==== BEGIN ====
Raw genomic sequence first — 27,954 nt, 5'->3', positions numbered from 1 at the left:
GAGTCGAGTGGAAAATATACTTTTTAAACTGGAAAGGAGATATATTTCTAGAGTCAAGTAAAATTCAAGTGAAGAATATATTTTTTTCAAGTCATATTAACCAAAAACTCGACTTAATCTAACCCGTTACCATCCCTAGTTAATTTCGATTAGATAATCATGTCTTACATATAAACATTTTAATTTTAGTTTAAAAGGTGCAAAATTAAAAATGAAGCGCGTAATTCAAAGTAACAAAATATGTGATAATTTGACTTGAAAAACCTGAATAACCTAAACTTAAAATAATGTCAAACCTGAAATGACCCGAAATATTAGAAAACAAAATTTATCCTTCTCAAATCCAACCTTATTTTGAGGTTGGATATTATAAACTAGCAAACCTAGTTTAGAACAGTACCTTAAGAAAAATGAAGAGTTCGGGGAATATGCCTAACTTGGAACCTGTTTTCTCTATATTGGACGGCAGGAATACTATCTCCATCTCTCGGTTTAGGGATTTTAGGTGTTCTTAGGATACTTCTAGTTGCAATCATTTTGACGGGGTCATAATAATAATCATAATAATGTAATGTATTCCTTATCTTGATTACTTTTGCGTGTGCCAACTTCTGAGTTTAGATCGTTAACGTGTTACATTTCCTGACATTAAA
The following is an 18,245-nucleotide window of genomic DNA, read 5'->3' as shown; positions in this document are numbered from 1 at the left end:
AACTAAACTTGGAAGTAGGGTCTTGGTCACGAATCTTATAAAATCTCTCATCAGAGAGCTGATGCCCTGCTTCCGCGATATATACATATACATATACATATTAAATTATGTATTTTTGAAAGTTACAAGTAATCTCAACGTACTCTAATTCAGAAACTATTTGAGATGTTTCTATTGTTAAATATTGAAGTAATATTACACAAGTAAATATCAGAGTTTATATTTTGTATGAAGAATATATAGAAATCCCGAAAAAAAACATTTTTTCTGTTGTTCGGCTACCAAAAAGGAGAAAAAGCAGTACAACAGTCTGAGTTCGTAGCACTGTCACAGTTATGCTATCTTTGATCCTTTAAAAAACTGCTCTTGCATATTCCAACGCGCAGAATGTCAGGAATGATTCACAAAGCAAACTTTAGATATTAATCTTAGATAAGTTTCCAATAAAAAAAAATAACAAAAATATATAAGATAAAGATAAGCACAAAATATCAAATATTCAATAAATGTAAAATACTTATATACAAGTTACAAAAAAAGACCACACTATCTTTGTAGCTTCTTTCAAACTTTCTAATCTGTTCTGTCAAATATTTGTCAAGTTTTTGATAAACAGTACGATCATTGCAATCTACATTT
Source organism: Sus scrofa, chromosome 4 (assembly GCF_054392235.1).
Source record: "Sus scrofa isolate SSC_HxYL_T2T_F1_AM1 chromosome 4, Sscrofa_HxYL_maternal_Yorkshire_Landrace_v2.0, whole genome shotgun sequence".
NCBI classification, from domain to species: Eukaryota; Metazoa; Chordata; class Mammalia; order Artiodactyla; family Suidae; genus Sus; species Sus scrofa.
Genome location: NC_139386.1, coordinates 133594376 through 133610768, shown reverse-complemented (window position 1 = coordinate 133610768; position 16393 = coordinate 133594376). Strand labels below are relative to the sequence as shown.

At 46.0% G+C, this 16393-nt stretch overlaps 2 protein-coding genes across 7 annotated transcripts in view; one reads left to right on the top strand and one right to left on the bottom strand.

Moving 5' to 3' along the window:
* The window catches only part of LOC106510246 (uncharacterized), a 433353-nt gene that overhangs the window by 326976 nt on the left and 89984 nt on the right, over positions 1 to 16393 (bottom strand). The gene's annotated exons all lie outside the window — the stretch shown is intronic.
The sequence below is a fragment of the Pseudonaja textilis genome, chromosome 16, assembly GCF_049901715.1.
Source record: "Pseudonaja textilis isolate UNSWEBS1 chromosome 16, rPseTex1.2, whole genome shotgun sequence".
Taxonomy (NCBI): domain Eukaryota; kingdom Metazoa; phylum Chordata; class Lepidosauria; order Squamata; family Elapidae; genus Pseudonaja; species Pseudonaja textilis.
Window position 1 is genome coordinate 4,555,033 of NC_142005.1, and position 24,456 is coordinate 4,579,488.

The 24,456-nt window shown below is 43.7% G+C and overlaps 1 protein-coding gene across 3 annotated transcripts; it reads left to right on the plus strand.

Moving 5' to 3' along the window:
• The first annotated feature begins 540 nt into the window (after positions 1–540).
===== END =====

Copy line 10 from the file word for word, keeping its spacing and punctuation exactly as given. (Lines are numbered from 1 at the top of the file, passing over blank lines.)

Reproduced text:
Moving 5' to 3' along the window: